Q&A: Wants to collapse a RRIF

Question: My mother-in-law is in a nursing home and will remain there the rest of her life. She has a RRIF with a credit union in Ottawa in the amount of $25,000. The full amount is held in the account in the form a GIC for a three-year term which becomes renewable only on Dec. 30, 2009.

As there is a current urgent need for money to pay for the nursing home expenses, I have tried to cash in the full amount of her RRIF so the proceeds will cover her nursing home costs and other medical expenses. I have the Power of Attorney for property to handle her financial matters.

I attempted to have her total RRIF collapsed immediately and was told that this cannot be done and that she must keep all the funds in the RRIF until she dies. I advised the manager that they could withhold 30 per cent of the $25,000 as is required by law and release the balance and have it placed directly into the savings account that she also has at this credit union. They say that this cannot be done under any circumstances and that an individual has to in fact die prior to having a RRIF terminate.

Can you please let me know if they are correct in saying this? I was always under the impression that a RRIF is relatively similar to an RRSP in that they can be cashed out as long as the individual pays the required 30 per cent withholding taxes up front. – Ben S.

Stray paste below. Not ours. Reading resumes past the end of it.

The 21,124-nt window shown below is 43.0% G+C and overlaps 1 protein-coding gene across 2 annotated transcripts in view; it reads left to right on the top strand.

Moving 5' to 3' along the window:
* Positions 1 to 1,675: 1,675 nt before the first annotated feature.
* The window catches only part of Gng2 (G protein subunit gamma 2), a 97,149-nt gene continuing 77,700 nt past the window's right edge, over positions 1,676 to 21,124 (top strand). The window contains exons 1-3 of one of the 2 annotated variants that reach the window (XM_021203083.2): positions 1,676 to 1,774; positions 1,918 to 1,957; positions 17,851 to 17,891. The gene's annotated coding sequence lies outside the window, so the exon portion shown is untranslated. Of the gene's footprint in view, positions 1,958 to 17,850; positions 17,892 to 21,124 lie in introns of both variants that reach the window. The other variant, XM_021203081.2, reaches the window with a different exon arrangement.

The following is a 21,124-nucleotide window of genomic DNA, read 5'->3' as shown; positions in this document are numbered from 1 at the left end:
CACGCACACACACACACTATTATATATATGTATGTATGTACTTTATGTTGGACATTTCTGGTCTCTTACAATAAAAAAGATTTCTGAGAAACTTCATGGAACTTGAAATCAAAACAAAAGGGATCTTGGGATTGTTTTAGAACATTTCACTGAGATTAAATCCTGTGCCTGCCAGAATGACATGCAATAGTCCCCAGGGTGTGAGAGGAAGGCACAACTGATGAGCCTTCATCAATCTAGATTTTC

Gordon Pape answers: If you have not misinterpreted the credit union in some way, what they are telling you is nonsense. There are no limits on the maximum amount that can be withdrawn from a RRIF in any given year. If someone wants to collapse a plan and pay the taxes that will result, they are free to do so.

I find it hard to believe that the manager of the credit union could give you such incorrect advice so I suggest you go back and ask two questions.

1. Is this a RRIF or is it in fact a LIF (life income fund)? If the latter, then there are indeed limits on the amount that can be withdrawn each year. But even if that is the case, if the LIF comes under the jurisdiction of the Ontario government there are provisions for getting at some or all of the money which may apply here.

2. Is the manager referring to withdrawals from the RRIF or to the GIC that is the plan’s only asset? A GIC is normally locked in until maturity, although some financial institutions will make an exception in hardship situations on payment of an interest penalty.

Perhaps a further discussion that centres on those two points will enable you to reach a satisfactory resolution of this situation.

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